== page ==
May God give to you
of the dew of the heavens
And of the fertility of the earth
abundance of grain and wine.
May peoples serve you
and nations bow down to you;
Be master of your brothers,
and may your mother’s sons bow down to you.
Cursed be those who curse you,
and blessed be those who bless you.
~ Genesis 27:28-29
Today’s chapters cover Abraham’s long life, as well as the lives of Isaac and Jacob. We see the birth of Abraham’s children, their growing up, marrying, and the births of their children, as well as how each found success and prosperity.
Included in this are a few particular stories, like the destruction of Sodom and Gomorrah, the substitution of Leah for Rachel at Jacob’s wedding, and the testing of Abraham by God’s command to sacrifice Isaac. I noted, in particular, the story of Jacob stealing is brother Esau’s blessing, which is quoted above from Genesis 27. This is predicted before the birth of the twins, when Sarah cries out to God during her tumultuous pregnancy and He responds:
Two nations are in your womb,
two peoples are separating while still within you;
But one will be stronger than the other,
and the older will serve the younger.
~ Genesis 25:23
However, for this to come to pass, Jacob (the second-born of the twins) must convince his blind father that he is, in fact, his favored brother, which he does with the aid of his doting mother by covering his arms and neck with animal skins to duplicate Esau’s hairiness and borrowing Esau’s clothing to wear his scent. I find it intriguing that for Jacob to inherit the fruits of God’s favor, he must perform this deception.
Jacob’s isn’t the only lie we read in these chapters. In Chapter 20, we see Abraham, moving to a new city and concerned that jealous men will kill him to be able to marry his beautiful wife Sarah:
While he resided in Gerar as an alien, Abraham said of his wife Sarah, “She is my sister.”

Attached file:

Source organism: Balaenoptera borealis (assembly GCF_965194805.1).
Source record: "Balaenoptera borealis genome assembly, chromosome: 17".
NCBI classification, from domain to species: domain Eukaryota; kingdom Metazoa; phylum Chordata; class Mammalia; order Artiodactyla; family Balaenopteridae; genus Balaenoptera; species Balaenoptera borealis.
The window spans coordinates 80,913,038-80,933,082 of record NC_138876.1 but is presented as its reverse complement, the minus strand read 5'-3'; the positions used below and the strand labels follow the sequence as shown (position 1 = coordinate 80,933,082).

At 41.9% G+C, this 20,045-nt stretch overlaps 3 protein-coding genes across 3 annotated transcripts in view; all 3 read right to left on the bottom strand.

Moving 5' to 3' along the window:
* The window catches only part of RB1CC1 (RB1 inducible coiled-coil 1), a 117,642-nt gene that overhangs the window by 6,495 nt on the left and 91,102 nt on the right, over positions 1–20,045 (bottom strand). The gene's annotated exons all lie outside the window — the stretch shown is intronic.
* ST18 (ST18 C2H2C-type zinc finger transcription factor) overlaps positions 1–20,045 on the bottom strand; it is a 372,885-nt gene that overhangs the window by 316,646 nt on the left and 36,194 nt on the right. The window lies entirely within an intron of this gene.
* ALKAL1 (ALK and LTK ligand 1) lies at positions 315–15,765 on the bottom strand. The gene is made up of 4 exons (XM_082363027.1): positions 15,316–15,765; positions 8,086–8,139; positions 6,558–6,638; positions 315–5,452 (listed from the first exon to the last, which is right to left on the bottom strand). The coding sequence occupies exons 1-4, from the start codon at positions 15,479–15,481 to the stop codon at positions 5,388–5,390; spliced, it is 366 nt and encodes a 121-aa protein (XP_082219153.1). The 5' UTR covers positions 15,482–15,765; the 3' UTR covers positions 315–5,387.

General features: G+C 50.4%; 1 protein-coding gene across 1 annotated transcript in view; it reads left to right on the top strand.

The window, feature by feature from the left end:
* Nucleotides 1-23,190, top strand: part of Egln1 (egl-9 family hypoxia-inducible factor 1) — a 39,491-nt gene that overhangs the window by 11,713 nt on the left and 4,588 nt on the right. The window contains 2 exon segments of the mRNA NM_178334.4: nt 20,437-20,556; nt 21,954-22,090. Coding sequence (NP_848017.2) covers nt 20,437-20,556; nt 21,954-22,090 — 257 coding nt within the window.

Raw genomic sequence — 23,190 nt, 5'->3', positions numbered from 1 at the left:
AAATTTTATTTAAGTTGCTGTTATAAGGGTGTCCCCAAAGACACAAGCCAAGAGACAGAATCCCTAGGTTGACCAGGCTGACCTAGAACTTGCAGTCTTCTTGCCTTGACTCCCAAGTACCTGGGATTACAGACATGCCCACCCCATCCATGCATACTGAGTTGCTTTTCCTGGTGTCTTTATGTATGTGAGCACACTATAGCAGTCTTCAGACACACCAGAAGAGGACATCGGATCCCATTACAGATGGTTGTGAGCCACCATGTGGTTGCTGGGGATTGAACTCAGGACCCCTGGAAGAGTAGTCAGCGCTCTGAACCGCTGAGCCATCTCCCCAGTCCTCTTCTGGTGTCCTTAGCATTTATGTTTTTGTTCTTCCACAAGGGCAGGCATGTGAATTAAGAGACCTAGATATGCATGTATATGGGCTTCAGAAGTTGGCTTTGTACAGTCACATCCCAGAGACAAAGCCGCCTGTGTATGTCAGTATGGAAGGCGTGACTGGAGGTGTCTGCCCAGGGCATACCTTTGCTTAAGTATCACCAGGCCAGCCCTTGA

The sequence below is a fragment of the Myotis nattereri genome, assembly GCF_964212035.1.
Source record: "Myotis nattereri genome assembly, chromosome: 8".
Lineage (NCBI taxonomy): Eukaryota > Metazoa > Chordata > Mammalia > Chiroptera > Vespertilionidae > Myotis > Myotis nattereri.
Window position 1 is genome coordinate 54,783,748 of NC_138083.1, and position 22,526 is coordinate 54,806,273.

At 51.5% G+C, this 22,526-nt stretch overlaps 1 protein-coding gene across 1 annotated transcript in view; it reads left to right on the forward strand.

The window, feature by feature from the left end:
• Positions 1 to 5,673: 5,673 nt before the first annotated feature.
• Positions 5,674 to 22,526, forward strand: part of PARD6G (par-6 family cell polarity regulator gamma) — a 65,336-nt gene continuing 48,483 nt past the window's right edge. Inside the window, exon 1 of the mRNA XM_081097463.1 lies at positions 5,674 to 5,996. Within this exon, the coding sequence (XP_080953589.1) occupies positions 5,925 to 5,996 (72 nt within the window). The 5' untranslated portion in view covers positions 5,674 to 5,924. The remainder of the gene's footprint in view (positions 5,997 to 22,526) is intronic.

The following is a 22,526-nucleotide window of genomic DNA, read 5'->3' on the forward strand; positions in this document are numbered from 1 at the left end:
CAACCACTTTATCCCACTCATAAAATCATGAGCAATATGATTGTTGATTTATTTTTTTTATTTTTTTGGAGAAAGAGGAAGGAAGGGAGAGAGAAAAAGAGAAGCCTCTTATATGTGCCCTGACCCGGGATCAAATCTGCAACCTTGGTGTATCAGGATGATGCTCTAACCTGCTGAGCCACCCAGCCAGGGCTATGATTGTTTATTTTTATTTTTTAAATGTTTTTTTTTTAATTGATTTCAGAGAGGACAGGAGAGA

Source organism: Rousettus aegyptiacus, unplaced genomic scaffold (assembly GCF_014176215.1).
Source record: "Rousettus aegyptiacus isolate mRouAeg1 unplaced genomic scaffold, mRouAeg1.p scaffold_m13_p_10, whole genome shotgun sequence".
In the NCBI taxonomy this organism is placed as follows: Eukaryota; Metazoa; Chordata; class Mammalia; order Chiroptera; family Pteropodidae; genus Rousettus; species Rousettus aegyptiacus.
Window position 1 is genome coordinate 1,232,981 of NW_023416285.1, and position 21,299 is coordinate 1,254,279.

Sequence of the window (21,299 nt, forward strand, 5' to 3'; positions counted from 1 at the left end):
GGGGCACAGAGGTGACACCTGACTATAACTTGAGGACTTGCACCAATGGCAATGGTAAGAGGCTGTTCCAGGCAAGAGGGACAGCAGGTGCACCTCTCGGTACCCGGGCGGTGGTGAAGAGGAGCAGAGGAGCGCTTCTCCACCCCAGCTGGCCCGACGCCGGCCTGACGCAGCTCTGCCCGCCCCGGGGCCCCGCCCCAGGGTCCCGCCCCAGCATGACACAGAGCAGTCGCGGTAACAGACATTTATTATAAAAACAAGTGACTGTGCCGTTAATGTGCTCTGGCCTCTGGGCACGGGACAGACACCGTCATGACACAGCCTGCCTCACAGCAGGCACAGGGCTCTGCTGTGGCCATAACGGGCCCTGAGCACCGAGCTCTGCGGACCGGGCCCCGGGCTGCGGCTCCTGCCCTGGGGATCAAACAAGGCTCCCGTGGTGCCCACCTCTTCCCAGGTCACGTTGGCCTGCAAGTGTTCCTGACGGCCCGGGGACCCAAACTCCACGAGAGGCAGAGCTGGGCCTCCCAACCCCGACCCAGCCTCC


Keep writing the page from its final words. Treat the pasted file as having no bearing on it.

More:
~ Genesis 20:1-2
Similarly, Isaac also settles for a time in Gerar, and has the same worries:
When the men of the palace asked questions about his wife, he answered, “She is my sister.”
~ Genesis 26:7
In Abraham’s case, the King of Gerar (Abimelech) is stopped by God just before he takes Sarah for his wife. He berates him for his lies, and then offers him choice land and a favored position in Gerar by way of apology for his indiscretion.
In Isaac’s case, Abimelech catches Isaac being overly familiar with his “sister” and calls his lies. Isaac is similarly berated, but allowed to continue to live in Gerar, and he settles on the land that had belonged to his father Abraham.
It should be noted here that there is a third incidence of this same story in yesterday’s reading:
When he was about to enter Egypt, [Abram] said to his wife Sarai: “I know that you are a beautiful woman. When the Egyptians see you, they will say, ‘She is his wife’; then they will kill me, but let you live. Please say, therefore, that you are my sister, so that I may fare well on your account and my life may be spared for your sake.”
~ Genesis 12:11-13
As before, when Pharaoh is about to wed Abram’s “sister” God strikes his household with illness by way of warning him against Sarai. Pharaoh berates Abram for his lies, returns Sarai, and sends them from Egypt with their household.
These chapters were punctuated by these episodes of dishonesty, but it could be argued that the lies are in defense of God’s will. What are your thoughts on these passages and the rest of today’s reading? Comment or link up to this post below!